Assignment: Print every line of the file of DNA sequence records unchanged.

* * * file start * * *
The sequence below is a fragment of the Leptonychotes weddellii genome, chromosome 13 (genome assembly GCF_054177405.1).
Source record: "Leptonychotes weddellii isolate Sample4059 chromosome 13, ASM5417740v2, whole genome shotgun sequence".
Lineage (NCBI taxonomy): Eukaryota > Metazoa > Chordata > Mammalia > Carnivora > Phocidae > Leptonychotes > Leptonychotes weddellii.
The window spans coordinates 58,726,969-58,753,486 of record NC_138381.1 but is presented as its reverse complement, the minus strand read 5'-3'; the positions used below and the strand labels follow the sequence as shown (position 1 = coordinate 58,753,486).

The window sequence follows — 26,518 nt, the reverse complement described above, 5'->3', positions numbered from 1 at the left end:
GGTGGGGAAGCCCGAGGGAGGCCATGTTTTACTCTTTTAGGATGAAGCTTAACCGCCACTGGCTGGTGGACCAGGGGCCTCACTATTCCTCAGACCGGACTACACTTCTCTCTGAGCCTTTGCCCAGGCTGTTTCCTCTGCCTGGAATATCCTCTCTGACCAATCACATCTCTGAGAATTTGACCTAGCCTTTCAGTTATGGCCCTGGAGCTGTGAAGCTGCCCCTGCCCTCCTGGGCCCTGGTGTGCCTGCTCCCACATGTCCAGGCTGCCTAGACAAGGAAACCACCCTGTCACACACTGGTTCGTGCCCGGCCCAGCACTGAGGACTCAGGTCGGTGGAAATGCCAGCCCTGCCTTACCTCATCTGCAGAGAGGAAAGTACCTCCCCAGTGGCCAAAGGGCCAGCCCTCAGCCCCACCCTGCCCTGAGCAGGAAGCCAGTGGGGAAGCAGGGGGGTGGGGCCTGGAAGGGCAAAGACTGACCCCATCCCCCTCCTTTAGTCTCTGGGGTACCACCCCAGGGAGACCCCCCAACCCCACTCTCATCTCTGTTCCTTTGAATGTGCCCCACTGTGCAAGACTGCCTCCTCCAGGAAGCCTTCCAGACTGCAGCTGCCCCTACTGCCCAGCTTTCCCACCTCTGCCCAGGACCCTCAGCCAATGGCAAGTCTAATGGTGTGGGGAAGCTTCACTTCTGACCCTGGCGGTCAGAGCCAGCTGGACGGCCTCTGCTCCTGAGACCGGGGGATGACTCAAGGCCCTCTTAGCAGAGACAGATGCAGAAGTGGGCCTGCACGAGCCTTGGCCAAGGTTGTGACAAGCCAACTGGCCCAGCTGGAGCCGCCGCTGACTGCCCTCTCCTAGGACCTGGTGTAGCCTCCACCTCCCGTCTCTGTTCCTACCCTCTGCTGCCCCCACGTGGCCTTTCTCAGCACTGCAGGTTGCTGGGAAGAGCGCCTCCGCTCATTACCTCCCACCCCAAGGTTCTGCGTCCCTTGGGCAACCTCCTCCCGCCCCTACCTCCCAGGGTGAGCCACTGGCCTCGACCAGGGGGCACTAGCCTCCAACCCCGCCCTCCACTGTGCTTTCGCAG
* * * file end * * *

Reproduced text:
The sequence below is a fragment of the Leptonychotes weddellii genome, chromosome 13 (genome assembly GCF_054177405.1).
Source record: "Leptonychotes weddellii isolate Sample4059 chromosome 13, ASM5417740v2, whole genome shotgun sequence".
Lineage (NCBI taxonomy): Eukaryota > Metazoa > Chordata > Mammalia > Carnivora > Phocidae > Leptonychotes > Leptonychotes weddellii.
The window spans coordinates 58,726,969-58,753,486 of record NC_138381.1 but is presented as its reverse complement, the minus strand read 5'-3'; the positions used below and the strand labels follow the sequence as shown (position 1 = coordinate 58,753,486).

The window sequence follows — 26,518 nt, the reverse complement described above, 5'->3', positions numbered from 1 at the left end:
GGTGGGGAAGCCCGAGGGAGGCCATGTTTTACTCTTTTAGGATGAAGCTTAACCGCCACTGGCTGGTGGACCAGGGGCCTCACTATTCCTCAGACCGGACTACACTTCTCTCTGAGCCTTTGCCCAGGCTGTTTCCTCTGCCTGGAATATCCTCTCTGACCAATCACATCTCTGAGAATTTGACCTAGCCTTTCAGTTATGGCCCTGGAGCTGTGAAGCTGCCCCTGCCCTCCTGGGCCCTGGTGTGCCTGCTCCCACATGTCCAGGCTGCCTAGACAAGGAAACCACCCTGTCACACACTGGTTCGTGCCCGGCCCAGCACTGAGGACTCAGGTCGGTGGAAATGCCAGCCCTGCCTTACCTCATCTGCAGAGAGGAAAGTACCTCCCCAGTGGCCAAAGGGCCAGCCCTCAGCCCCACCCTGCCCTGAGCAGGAAGCCAGTGGGGAAGCAGGGGGGTGGGGCCTGGAAGGGCAAAGACTGACCCCATCCCCCTCCTTTAGTCTCTGGGGTACCACCCCAGGGAGACCCCCCAACCCCACTCTCATCTCTGTTCCTTTGAATGTGCCCCACTGTGCAAGACTGCCTCCTCCAGGAAGCCTTCCAGACTGCAGCTGCCCCTACTGCCCAGCTTTCCCACCTCTGCCCAGGACCCTCAGCCAATGGCAAGTCTAATGGTGTGGGGAAGCTTCACTTCTGACCCTGGCGGTCAGAGCCAGCTGGACGGCCTCTGCTCCTGAGACCGGGGGATGACTCAAGGCCCTCTTAGCAGAGACAGATGCAGAAGTGGGCCTGCACGAGCCTTGGCCAAGGTTGTGACAAGCCAACTGGCCCAGCTGGAGCCGCCGCTGACTGCCCTCTCCTAGGACCTGGTGTAGCCTCCACCTCCCGTCTCTGTTCCTACCCTCTGCTGCCCCCACGTGGCCTTTCTCAGCACTGCAGGTTGCTGGGAAGAGCGCCTCCGCTCATTACCTCCCACCCCAAGGTTCTGCGTCCCTTGGGCAACCTCCTCCCGCCCCTACCTCCCAGGGTGAGCCACTGGCCTCGACCAGGGGGCACTAGCCTCCAACCCCGCCCTCCACTGTGCTTTCGCAG